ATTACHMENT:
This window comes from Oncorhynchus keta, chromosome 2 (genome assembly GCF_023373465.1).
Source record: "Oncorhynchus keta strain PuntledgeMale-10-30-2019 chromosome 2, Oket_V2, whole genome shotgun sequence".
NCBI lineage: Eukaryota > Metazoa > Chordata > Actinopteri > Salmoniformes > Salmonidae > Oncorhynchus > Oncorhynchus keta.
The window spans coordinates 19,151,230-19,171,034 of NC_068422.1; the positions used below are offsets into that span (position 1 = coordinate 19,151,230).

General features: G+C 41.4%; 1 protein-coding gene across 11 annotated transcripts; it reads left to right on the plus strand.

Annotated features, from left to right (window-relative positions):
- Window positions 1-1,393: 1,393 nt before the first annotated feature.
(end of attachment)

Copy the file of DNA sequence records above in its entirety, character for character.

This window comes from Oncorhynchus keta, chromosome 2 (genome assembly GCF_023373465.1).
Source record: "Oncorhynchus keta strain PuntledgeMale-10-30-2019 chromosome 2, Oket_V2, whole genome shotgun sequence".
NCBI lineage: Eukaryota > Metazoa > Chordata > Actinopteri > Salmoniformes > Salmonidae > Oncorhynchus > Oncorhynchus keta.
The window spans coordinates 19,151,230-19,171,034 of NC_068422.1; the positions used below are offsets into that span (position 1 = coordinate 19,151,230).

General features: G+C 41.4%; 1 protein-coding gene across 11 annotated transcripts; it reads left to right on the plus strand.

Annotated features, from left to right (window-relative positions):
- Window positions 1-1,393: 1,393 nt before the first annotated feature.